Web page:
Saturday, March 12, 2022

Roger Moore as James Bond

"The frank, uncensored story of what really happens in the making of a super-film," promises the back-cover blurb on Roger Moore as James Bond (aka Roger Moore's James Bond Diary). The star takes us through his 84 shooting days on his first Bond film, Live and Let Die, from Sunday 8 October 1972 when he leaves England for New Orleans to being told, if the rushes turn out okay, that he is done. 

On 14 October - Day 2 of shooting - Moore turned 45, the age I am now. There's a lot here about his aches and pains, his need of dental work, the various therapies employed and it's odd to think of myself, old and broken as I am, in better fettle than  Bond. There's also his anxieties and homesickness, and all the business that goes alongside making the movie itself.

"Daily more of the mechanics behind the mystique that is Bond become clear. The actual shooting, the rapport between my countenance and the camera, forms only a fraction of a field of operations which is a constant source of surprise." (Day 10, p. 27.)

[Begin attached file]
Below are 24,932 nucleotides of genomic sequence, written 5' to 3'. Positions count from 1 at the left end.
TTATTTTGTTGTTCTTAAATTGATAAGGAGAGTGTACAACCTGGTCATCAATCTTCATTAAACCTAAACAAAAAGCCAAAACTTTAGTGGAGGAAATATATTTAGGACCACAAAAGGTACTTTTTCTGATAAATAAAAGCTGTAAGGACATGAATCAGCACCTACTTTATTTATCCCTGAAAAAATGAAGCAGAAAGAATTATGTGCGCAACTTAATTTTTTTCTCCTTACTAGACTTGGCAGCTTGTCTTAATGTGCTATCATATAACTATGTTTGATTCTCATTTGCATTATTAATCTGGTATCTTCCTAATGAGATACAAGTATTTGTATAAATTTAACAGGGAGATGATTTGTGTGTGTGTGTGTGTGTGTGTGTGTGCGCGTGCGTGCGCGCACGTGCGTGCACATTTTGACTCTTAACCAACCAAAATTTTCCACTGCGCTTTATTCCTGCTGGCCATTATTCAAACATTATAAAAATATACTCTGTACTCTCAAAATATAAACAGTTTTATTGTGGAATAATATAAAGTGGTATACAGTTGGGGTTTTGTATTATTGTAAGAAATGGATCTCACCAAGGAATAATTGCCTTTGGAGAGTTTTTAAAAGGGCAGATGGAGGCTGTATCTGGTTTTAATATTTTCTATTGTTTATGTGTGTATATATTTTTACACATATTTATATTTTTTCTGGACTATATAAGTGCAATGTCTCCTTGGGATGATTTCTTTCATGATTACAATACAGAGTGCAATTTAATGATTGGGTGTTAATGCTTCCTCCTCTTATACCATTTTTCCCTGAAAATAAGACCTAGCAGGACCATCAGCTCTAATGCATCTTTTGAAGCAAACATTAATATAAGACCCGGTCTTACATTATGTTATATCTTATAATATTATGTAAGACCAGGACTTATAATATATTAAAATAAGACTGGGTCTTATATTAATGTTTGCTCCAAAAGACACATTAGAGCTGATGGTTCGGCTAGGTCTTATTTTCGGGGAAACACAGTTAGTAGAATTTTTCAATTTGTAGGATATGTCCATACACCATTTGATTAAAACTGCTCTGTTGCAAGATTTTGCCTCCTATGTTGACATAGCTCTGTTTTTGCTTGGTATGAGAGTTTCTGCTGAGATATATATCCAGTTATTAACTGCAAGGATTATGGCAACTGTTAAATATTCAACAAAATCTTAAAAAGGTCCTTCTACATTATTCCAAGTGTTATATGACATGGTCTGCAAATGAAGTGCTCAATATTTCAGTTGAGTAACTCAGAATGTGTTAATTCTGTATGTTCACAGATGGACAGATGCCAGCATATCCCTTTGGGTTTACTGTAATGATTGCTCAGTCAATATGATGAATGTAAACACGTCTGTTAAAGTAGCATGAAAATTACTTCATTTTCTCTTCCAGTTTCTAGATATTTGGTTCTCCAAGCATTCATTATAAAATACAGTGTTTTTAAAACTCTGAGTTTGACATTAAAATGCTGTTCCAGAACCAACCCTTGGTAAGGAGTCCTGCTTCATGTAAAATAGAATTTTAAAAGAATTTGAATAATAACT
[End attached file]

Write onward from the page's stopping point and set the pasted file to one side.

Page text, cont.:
The extra-curricular work includes endless press interviews, Moore is increasingly impatient when asked the same question each time: how will his Bond be different from Sean Connery's? There are endless photoshoots, appearances, charity galas, bits and pieces. Then there's the pop concert he goes to, where its announced to the audience that the new Bond is in their midst - and no one seems to care. He's self-effacing about this, and often very funny.

Yet Moore's wife Luisa is annoyed by how much this all encroaches into time he could spend with his children. Then there's the awkwardness of his various love scenes: how Luisa treats him on the days he's got sex on the schedule, the etiquette of what you say to the other actor during and after this stuff. It's Moore's diary, his version of events, but I often found myself wondering how it was for them

There's lots, too, that is amazing to see in an official, licensed release. In that sense, the book reminds me of Alan Arnold's absolutely extraordinary Once Upon a Galaxy: A Journal of the Making of The Empire Strikes Back which I now want to read again. Moore is candid about other actors fluffing their lines, mucking up shots or weeping. He cites various mistakes made by producer Harry Saltzman (such as, on page 32, making the wrong call on what the weather would be like, and so losing a day's shooting). There's stuff about Moore's children, such as his son needing an enema for trapped wind, that is personal, embarrassing and hardly relevant to the making of the film. But Moore seems to delight in this kind of thing: the gulf between movie fantasy and prosaic reality.